How the metaverse is improving efficiency within the construction industry. By Dr. Harpreet Seth

The metaverse is at the forefront of discussions across several different business sectors. A concept born out of the internet age, it is considered a distant and scary place to explore.  

But the term has been around since 1992, when Neal Stephenson mentioned it in the novel Snow Crash. In the novel Hiro, the protagonist, moves in and out of a place called the metaverse, a computer-generated urban landscape where users can have real life-like experiences. 

Construction in the metaverse 

Up until now, the metaverse has not been synonymous with the construction sector. However, the increasing possibilities to visualise, share concepts, and realise the finished structure both from an interior and external perspective has been game changing. 

As one of the fastest-growing industries, the construction sector stands to gain from the metaverse in the future and not just the core industry, but also designers, architects, and project managers. Increase in the use of metaverse technologies will help designers and architects create spaces in an increasingly efficient manner. 

3D visualisation has been commonplace in construction for some time but it’s ready to take the next step and enter the metaverse. In the near future 3D VR and AV visualisation tools, such as those deployed in the metaverse sphere, will be integrated into each phase of a construction project – from conception, and ongoing monitoring to finalising the site. 

Combining the physical and virtual 

It is imperative to understand the importance of the metaverse at all three stages of construction: design, development, and build. In these stages, the concept provides a near-real feel of the end product through AR and VR. 

For instance, an architect could design a building in Scotland, while the client reviews the CADs in Dubai, so a pre-build phase becomes a multisensory experience. Virtual representations of buildings can also demonstrate new and innovative ideas all without the added cost and environmental impact of transport costs. 

Architects and designers are intrinsic to creating spaces in the virtual environment, from designing indoor to outdoor spaces, which they also handle in the physical world. 

Moving onto the next stage in the building process, the metaverse allows construction project managers to live in the space as it is being developed, to virtually walk through the rooms as they build around them. While they cannot be present at every meeting or site visit, they can keep an eye on everything happening at the build stage with the help of these virtual representations. 

On the engineering side, the metaverse can help ensure all of a building’s operational systems, from ventilation and heating to lighting and security, are fully integrated. These are called ‘smart buildings’ and are essential in the drive towards achieving net zero.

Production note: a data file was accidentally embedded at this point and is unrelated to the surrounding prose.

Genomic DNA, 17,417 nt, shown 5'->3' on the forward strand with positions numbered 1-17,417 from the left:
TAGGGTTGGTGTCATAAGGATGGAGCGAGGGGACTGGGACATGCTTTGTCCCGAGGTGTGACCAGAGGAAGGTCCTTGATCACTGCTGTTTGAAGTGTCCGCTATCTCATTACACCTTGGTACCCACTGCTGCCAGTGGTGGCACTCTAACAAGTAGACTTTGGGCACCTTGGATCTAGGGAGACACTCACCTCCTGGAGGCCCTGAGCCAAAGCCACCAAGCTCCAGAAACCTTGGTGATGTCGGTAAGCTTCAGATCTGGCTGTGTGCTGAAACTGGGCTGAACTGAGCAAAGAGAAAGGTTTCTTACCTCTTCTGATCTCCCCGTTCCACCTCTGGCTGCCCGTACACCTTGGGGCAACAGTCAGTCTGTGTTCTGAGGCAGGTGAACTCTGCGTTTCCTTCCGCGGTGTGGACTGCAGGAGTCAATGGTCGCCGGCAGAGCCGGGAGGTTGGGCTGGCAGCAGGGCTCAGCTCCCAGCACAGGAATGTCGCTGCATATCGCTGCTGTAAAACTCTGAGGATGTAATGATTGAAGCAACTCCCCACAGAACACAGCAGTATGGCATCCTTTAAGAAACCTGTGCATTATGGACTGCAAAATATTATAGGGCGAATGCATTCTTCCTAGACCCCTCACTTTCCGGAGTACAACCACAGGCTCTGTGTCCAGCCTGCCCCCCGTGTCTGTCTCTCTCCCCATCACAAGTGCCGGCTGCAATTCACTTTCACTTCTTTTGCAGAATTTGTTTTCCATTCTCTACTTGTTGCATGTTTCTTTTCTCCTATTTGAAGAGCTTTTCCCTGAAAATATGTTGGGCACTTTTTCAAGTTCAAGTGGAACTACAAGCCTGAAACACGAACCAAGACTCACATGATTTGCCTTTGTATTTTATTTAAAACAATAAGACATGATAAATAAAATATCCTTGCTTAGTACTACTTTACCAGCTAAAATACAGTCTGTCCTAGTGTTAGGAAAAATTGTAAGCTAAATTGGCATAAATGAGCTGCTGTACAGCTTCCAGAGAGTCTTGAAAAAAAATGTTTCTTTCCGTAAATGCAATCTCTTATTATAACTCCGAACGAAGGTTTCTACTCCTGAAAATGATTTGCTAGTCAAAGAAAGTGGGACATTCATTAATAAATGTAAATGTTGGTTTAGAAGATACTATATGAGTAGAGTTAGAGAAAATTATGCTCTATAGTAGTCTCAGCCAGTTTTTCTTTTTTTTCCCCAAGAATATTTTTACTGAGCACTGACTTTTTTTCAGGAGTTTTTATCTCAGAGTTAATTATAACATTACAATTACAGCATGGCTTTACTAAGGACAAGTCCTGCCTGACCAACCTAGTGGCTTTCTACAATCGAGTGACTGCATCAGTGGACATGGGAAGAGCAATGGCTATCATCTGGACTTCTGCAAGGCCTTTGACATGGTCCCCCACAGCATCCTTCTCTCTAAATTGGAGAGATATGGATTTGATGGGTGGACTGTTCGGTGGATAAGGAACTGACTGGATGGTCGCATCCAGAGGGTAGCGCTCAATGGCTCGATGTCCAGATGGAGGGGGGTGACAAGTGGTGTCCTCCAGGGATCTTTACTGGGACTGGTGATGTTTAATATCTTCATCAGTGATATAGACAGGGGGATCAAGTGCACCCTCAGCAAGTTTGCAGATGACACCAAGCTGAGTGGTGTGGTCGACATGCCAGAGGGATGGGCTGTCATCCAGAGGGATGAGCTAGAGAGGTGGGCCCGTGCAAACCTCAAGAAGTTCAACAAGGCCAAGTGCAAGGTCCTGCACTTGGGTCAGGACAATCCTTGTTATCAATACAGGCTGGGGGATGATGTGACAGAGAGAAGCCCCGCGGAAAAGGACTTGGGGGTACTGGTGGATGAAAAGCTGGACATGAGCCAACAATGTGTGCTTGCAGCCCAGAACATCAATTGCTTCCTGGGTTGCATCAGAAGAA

Potential challenges in the metaverse 

It will not be long before all things in the physical world will be given a virtual representation, blurring the boundaries of the physical and digital even further. A project imagined and viewed in a virtual world may look quite different to what is finally delivered in the real world. 

There are also the inevitable data privacy issues and questions over ownership. Who owns a virtual asset, for example? Does a company which owns a building in the real world also own its representation in the virtual world? Do they enjoy the same level of property protection and legal coverage? These are questions lawyers and ethicists are debating right now and it’s a complex area. 

We are also at the early stage of the metaverse and the construction industry coming together, which brings high costs. Currently, the use of metaverse in construction is being realised in luxury and high-end projects. With each passing day, however, this trend is expected to change due to research and development. 

Next generation 

At Heriot-Watt University Dubai, experts in construction and computer technology have worked together to develop an Immersive Hybrid Reality (IHR) construction tool using the metaverse to improve efficiency within the construction industry. 

This gives students an opportunity to learn using the latest technology, including AR and VR, and encourages an environment where academia and industry can come together to find solutions to all sorts of problems. The evolution is rapid, as an increasing number of PhD research candidates are taking on the complexities of the technology. 

Meanwhile, at Heriot-Watt University in Edinburgh, a dedicated incubator known as the Imagineering Suite fosters start-ups, spinouts, and entrepreneurs to co-locate and encourage their creative ideas to flourish. The immersive facilities help build digital twins to reduce risk and accelerate the adoption of new technology. 

Students leaving the university will be skilled in using the tools of the metaverse, ready to take their fresh ideas and energy into industries keen to support their ambitions. 

For a list of the sources used in this article, please contact the editor. Seth 

Dr. Harpreet Seth is Head of Architecture at Heriot-Watt University Dubai. The Heriot-Watt University is a global research-led university based in the UK, with five campuses in Edinburgh, the Scottish Borders, Orkney, Dubai and Malaysia. The Enterprise division of Heriot-Watt University is focused on pioneering global research which solves social and economic problems in close collaboration with industry.